Here's my advice: When I say "Brand Name", I mean Miller, Lincoln, or ESAB, or whatever your local welding shop carries in stock. I rely on my local shop, not the internet. When I need a new shielding gas cup, I take my torch in. There are 11teen different kinds of torches and cups, and I don't have the bandwidth to become an expert on them: they do. That's why I pay 25% extra on the little stuff. Now, if I need a new machine, maybe I will use the internet b/c there is a lot of $$$ to be saved there.

1) a used, brand name transformer machine will need to run on 220v, and will cost in the $700-$1500 range. However, it will run forever with no maintenance, and consumables will probably always be available.

2) a new, brand-name solid-state converter machine will cost $2500-$4000, and it will have dials and readouts you won't understand at the beginning. They are desirable options for an experienced welder. Being a brand name, there will be a dealer network to repair them. Repairs will probably be expensive.

3) a new off-brand, such as the previously-mentioned Everlast (which seems to have a good reputation, thus far) will set you back in the $1000 - $2000 range. They also have dials and readouts you won't understand immediately. IIRC, these can run on 110 and 220.

Regarding reliability and dealer support: they are a relatively new brand, and as such, there is no historical data to rely on when making a choice. We may discover that they all burn out X component on Y board at precisely 5 years out. What IS known is that parts have to come from China, directly. What I've read is that customer service is pretty good.... for a Chinese company.

4) Machine size: I used to advocate buying the biggest machine you can afford, but not so much anymore. IMHO, a ~200 amp machine will do anything you want to do on a motorcycle.

5) Features: More features are better, to "future proof" your purchase. However...my Square Wave 175 is dead simple. A torch, an amp dial, and AC/DC switching. That's IT. And it does pretty darn good on 95% of the stuff I need it to do. Would a water cooled torch be nice? Yes, it would. Could I make better looking welds with pulsing? Yes, I could. Could I get better penetration by changing my wave form balance? Probably. But you need to know what they are, and how they affect your process before you can use them to your advantage. They are a disadvantage until you have that knowledge.

6) Materials: start with clean, new materials. Never try to teach yourself on mystery metal. I tried to learn how to weld aluminum using... wait for it... old street signs. There are sooooo many things wrong with street signs: they have been in the environment forever, so they're dirty. The alloy is corrosion resistant and un-weldable. They have a plastic coating that burns and contaminates the weld. Lots of hours of frustration and wasted consumables. Wasted consumables = wasted money.

7) Learn to get stuff CLEAN! Unlike stick welding, you can't weld over flaky rust, mill scale, and paint. Not gunna happen with TIG or MIG. Get in the habit of getting down to bare metal. With aluminum, it has to be mechanically cleaned to shiny bare metal, then wiped down with acetone and a clean rag -- the welding rods, too. That will help you minimize hurdles when learning!!!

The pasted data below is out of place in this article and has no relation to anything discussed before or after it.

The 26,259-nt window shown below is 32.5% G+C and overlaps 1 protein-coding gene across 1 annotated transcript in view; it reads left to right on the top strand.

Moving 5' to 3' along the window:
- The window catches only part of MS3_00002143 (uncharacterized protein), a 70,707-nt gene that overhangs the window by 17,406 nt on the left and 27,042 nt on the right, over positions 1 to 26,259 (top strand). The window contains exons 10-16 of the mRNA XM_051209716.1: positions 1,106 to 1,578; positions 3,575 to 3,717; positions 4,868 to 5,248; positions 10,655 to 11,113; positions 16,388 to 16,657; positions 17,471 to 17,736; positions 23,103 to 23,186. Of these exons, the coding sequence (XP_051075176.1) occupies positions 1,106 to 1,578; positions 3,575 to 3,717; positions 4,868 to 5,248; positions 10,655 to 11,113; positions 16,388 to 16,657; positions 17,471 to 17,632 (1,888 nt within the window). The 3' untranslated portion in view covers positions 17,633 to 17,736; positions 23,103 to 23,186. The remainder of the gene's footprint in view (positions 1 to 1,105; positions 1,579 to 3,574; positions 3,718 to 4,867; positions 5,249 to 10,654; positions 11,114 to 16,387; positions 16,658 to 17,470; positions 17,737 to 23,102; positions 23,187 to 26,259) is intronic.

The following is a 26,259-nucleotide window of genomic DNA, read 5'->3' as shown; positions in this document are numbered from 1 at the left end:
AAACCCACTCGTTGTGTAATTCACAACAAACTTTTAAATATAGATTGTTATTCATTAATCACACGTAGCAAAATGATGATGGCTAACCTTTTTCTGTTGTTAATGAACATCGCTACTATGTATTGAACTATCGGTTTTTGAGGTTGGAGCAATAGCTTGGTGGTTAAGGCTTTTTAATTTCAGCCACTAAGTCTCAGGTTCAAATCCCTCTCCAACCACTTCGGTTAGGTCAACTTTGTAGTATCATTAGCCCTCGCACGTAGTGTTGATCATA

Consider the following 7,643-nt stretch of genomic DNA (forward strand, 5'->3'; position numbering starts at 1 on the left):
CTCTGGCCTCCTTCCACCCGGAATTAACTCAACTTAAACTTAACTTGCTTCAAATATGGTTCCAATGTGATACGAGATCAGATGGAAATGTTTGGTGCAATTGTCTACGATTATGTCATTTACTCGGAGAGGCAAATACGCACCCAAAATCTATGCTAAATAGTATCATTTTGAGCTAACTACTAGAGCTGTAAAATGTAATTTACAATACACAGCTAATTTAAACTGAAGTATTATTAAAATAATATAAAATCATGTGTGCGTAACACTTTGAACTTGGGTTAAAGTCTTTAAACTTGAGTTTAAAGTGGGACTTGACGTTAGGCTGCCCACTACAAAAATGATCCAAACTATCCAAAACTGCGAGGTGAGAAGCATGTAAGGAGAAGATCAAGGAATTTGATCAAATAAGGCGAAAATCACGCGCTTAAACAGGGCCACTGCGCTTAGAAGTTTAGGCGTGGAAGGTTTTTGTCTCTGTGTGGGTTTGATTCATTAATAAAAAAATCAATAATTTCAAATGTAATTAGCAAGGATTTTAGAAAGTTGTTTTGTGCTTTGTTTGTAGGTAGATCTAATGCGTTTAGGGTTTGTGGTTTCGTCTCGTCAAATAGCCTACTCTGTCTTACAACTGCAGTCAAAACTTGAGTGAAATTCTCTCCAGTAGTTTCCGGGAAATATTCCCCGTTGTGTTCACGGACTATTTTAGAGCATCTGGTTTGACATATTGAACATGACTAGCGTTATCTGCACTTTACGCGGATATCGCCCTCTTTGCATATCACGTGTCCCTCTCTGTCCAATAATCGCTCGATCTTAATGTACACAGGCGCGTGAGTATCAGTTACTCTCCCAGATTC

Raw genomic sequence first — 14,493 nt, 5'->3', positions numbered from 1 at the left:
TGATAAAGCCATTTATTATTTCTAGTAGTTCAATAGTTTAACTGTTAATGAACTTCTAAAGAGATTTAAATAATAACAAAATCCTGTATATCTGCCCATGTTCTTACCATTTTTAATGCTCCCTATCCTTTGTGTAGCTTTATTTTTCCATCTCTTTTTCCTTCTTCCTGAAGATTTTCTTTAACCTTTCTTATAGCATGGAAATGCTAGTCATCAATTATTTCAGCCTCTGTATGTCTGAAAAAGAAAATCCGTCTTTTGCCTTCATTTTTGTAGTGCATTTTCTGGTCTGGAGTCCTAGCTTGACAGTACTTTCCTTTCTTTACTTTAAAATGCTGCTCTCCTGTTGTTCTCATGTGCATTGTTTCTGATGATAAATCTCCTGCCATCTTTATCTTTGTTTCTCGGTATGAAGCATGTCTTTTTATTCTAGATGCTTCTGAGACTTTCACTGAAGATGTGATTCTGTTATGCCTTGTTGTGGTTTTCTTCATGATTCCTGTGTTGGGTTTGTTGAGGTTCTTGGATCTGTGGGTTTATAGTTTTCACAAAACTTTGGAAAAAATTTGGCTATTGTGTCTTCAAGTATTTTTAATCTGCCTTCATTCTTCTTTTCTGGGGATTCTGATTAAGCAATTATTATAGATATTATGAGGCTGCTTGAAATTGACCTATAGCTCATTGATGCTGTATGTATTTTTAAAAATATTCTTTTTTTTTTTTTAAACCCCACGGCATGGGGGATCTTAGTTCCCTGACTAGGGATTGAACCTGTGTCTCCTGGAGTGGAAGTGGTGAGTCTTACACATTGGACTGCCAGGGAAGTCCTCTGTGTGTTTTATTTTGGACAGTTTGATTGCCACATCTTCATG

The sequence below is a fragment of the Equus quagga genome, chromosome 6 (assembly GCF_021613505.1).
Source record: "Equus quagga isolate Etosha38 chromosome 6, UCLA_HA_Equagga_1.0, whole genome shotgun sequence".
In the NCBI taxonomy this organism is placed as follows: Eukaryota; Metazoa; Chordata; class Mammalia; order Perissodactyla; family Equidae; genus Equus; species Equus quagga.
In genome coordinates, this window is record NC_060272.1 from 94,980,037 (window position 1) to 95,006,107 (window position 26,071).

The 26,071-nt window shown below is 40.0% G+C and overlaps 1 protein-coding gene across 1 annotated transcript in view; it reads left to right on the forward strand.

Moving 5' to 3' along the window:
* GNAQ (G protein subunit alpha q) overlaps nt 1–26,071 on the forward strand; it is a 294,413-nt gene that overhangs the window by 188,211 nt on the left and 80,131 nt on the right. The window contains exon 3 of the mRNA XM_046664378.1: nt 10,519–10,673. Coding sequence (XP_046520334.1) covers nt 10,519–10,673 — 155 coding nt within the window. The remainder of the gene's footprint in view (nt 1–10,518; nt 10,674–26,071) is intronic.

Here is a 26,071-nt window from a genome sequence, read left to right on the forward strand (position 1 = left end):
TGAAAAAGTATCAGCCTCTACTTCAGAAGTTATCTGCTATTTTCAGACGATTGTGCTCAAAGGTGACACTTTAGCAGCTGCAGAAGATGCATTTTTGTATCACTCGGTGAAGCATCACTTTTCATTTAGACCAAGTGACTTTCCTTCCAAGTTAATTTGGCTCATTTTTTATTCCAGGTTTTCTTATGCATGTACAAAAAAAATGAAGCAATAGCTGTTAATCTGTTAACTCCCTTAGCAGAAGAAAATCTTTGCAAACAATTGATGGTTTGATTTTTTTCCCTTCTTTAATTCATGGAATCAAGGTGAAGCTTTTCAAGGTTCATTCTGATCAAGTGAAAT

8) Learn to get good fit-ups. You should have gaps no bigger than a business card. The more fill you use, the more your welds will distort. Better fit = easier welding. You want easy when you are learning.

9) Look on YouTube to see what good welding looks like. Jody on Welding Tips & Tricks (.com) has a great channel. Not being able to observe good welding deprives you of a target to shoot for -- knowing what your goal is... that is key to learning.
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Old 05-30-2014, 12:40 PM   #11
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thank you for this helpful post. The reasons for wanting to go with TIG, I've heard it's very clean, makes some beautiful welds, and I would say 90% of the stuff I would weld is aluminum and maybe a bit of stainless, very rarely MS. Even if I had to weld MS I have access to a stick welder.

Also, I'm hoping that a TIG welder is one of those tools that you buy once and it will last a lifetime. I plan to go with a used unit and if it doesn't work out I can sell it and recoup a lot of my costs.

I have played around with a MIG with spool gun before, but I've heard that it is not easy to do aluminum and doesn't do it very well either. I'm not against buying a MIG if it can handle this type of work. Also, a lot of stuff I would be doing is repairing cracks and such, also heard that MIG is bad for this as it makes brittle welds.
Mig does aluminum very well. More so than a tig IMO. Migs are DCEN boxes (DC Electrode Negative) meaning the arc comes from the base metal to the wire. In doing so,it cleans the base metal. In an ac arc,you get DCEP weld phase) and DCEN cleaning phase). Already see how a Mig is ahead since it's100% cleaning while welding? A Mig is also hotter by process and penetrates more. One reason your aluminum capability is less on a tig is the split cycle,another reason is that alum sheds heat fast. You can get more penetration by preheating or having a buddy heat ahead of you.